Sunday, August 15, 2004

Chavez Vs. Democracy

Okay, the referendum on Chavez's leadership is going on today in Venezuela, and there are a couple things of note in regards to this:

1. First off, the media has drawn no correlation between this vote and the $15 'instability' premium on oil. Yes, Saudi Arabia, Russia and Yukos are all factors, but this is variable one that can affect the prices. Remember when the oil strikes were on? That was 2m BPD gone. That's a massive loss of supply. If there is an angry strike or a corrupt vote, the whole oil supply could be in for a supply shock. And the recent runup in oil? 10 record oil prices in 11 days leading up to this strike? Where's the analysis?

Why has the media missed this angle?

2. Chavez is a raging Communist, and Jimmy Carter's presence at the vote today do nothing to kill this problem. In fact, Carter, one of history's least impressive leaders, has said that the vote is going 'smoothly'. It would not be a stretch to say Carter hopes Chavez is in there for the long haul. Considering the murderous dictatorships that took hold or prospered under Carter, you might say he's just a bit of an appeaser and an ineffective proponent of democracy.

Carter sucked up to Cuba and Castro a couple of years ago, helping to put a 'democratic' face on the dictatorship. Castro, of course has been busy imprisoning dissidents, and Carter was named a nobel peace prize winner. Of course, Castro is good friends with Chavez and they talk regularly. A couple of years ago, a florida radio station fooled Chavez into thinking that Castro was calling him. The radio dj's went on for a while trading niceties with Chavez until Chavez started calling 'castro' 'comrade', and asking when the 'revolution' would start. The dj's then went on to insult chavez until he *finally* figured out it was not castro on the line.

---okay, the above is definitely just a rant-----

3. I hope Chavez loses. That's it.

Here's the report:

Venezuelans rush to vote on Chavez
Sun 15 August, 2004 18:42

By Pascal Fletcher

CARACAS, Venezuela (Reuters) - Venezuelans are crowding polling stations to vote on whether to recall left-wing President Hugo Chavez or back his mandate to govern the world's No. 5 oil exporter for the next two years.

Huge lines of eager voters besieged ballot centers guarded by troops in what local officials said was the biggest turnout they could remember.

As they waited on Sunday, the droves of voters used umbrellas to shield themselves from the sun, sipped drinks from thermos flasks, read newspapers and books or played chess.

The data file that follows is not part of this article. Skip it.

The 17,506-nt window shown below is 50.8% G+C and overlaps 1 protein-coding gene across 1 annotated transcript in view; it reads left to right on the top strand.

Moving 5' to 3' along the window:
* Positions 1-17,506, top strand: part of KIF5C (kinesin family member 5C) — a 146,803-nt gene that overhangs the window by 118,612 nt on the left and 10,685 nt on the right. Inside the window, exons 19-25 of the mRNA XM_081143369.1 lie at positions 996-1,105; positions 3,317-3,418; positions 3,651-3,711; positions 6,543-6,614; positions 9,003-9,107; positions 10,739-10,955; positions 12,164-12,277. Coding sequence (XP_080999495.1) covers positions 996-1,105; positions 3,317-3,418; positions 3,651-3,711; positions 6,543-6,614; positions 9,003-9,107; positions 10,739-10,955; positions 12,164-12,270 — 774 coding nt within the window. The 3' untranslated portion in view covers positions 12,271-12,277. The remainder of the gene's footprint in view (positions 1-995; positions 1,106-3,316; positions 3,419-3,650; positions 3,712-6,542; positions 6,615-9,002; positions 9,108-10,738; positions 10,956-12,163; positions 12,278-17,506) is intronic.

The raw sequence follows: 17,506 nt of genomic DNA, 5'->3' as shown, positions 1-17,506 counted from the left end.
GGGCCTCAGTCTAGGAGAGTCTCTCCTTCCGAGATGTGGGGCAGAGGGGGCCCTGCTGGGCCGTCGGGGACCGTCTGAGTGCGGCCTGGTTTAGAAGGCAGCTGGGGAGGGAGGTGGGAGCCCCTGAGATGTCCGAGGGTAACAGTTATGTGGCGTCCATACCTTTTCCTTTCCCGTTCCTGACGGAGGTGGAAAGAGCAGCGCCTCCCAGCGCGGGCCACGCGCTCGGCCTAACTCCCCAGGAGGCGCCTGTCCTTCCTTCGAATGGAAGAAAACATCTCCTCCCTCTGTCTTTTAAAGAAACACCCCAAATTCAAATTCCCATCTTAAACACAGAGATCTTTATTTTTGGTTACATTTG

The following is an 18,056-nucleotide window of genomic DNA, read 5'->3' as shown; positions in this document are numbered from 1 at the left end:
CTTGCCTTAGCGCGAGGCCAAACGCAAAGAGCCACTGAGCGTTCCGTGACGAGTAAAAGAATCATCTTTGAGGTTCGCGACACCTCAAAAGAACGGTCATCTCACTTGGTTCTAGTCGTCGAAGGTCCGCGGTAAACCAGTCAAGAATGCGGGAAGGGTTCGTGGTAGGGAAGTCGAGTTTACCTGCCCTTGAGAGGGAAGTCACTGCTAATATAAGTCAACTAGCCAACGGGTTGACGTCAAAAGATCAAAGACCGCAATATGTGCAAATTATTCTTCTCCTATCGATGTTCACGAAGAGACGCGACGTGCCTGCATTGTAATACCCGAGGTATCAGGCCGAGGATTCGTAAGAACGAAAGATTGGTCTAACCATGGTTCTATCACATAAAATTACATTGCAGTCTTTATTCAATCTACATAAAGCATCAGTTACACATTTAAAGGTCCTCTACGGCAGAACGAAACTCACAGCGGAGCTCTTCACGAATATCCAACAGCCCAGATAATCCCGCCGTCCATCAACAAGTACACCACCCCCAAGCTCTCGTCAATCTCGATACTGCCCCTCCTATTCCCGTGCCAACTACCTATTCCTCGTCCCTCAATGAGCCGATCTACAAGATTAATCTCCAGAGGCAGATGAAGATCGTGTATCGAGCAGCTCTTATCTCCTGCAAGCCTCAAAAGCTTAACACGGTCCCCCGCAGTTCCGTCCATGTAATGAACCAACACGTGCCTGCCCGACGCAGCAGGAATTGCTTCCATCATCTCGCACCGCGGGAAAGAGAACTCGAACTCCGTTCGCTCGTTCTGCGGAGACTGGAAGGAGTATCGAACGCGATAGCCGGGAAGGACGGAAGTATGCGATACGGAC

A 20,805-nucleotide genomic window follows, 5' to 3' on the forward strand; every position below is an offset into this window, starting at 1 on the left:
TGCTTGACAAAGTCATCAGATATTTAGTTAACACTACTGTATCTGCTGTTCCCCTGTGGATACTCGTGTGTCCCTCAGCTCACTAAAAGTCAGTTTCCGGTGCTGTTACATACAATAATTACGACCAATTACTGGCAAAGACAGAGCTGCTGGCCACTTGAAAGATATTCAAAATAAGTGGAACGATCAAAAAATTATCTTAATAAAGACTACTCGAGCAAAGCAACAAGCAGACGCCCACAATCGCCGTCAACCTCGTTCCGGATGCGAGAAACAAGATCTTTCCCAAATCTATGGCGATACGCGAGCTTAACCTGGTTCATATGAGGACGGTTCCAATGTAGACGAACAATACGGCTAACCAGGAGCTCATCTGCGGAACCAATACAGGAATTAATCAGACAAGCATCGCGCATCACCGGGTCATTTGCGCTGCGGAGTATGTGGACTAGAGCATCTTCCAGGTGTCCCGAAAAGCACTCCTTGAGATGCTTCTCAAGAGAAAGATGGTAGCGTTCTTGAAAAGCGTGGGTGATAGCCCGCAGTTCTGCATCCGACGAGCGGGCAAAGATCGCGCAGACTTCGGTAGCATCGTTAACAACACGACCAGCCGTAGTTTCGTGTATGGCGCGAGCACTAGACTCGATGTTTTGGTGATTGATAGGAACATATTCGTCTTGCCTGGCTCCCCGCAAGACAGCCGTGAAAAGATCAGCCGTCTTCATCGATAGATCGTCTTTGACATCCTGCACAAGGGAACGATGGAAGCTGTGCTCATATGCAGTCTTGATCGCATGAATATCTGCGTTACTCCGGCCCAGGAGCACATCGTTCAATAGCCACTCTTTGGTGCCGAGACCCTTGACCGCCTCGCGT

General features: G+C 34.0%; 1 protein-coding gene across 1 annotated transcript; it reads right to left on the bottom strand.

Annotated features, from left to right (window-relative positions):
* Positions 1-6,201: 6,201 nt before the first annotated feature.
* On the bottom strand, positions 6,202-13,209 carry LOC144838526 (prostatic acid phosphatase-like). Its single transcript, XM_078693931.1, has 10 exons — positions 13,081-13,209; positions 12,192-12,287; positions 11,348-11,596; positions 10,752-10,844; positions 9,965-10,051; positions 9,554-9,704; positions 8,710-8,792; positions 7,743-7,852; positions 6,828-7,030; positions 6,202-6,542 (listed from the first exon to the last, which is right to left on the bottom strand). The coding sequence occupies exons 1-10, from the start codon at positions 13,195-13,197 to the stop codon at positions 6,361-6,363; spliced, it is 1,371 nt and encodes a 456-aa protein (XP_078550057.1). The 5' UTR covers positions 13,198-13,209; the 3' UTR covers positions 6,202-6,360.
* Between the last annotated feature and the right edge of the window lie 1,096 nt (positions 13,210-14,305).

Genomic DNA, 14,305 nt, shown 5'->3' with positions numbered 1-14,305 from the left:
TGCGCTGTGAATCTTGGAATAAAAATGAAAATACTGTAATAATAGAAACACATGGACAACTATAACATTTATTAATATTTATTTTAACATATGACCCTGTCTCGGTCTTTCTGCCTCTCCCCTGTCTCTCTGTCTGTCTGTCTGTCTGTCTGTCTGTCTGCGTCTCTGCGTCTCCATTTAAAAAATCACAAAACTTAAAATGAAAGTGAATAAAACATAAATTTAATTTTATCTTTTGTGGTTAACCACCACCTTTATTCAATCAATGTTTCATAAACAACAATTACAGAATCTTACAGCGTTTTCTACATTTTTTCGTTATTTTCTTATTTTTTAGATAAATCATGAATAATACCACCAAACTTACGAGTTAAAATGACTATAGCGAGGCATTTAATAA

#4. The turnout is massive and the amount of "yes" voters for removing Chavez has to be higher than his voters in the last election (3.75 million)...of course the cbc was reporting that chavez is not a bad guy and that his opponents are rich etc, and that the situation in venezuala is just fine, because there is freedom of the press.

The cbc is hiring maude balowe for commentary, so you know their PR IQ is about zero. Also, they don't have a frickin' brain.

Reporters Without Borders sets the "freedom of speech" issue in Venezuela straight:

New law a threat to journalists' rights

Reporters Without Borders has protested against a new law passed by Venezuela's supreme court which it says contains measures that pose a threat to press freedom.

The new law, regulating the work of a journalist, ratified on 27 July 2004, provides for compulsory registration with the national journalism association, punishing illegal journalistic activity with prison sentences.

Article 2 says that "to work as a journalist it is necessary to have a degree in journalism, or social communication or equivalent from a Venezuelan university (…), to be registered at the Venezuelan National Association of Journalists (CNP) and the Journalists Welfare Institute (IPSP)".

Paragraph 2 of Article 3 distinguishes between written press and broadcast journalism. "Photographers can work even if they are not members of the national association of journalists." Article 7 says "managers and foreign correspondents of international press agencies, foreign publications and foreign radio and TV can be members of the National Association of Journalists".

Article 39 lays down a prison term of three to six months to anyone working illegally as a journalist.

The law regulating a journalists' worked was promulgated on 22 December 1994. Venezuela's Supreme Court on 27 July 2004 rejected an appeal against several articles from the Venezuelan press proprietors' organisation (BPV).

The Supreme Court ruled that the law on the exercise of journalistic work was compatible with Article 82 of the 1961 Constitution and with Article 105 of the 1999 Constitution, that clarifies the fact that the law determines working conditions and the organisation of certain professions.

The BPV, by contrast, contends that a journalists' work is not limited to applying basic technical competence, but is linked primarily to freedom of expression and cannot be dependent on compulsory registration in an official association.

The BPV said in particular that "the law infringes Article 13 of the American Convention on Human Rights (San José pact) signed by Venezuela in 1977. The proprietors' organisation also pointed out that the "inter-American Human Rights Court put out consultative opinion number 5 on 13 November 1985 that compulsory registration with an official body as a requirement of access to free expression is incompatible with Article 13 of the American Convention on Human Rights."

In a text adopted in January 2000, the UN Special Rapporteur on Freedom of Opinion and Expression clearly established that, imprisonment as punishment for the peaceful expression of an opinion constitutes a serious violation of human rights."

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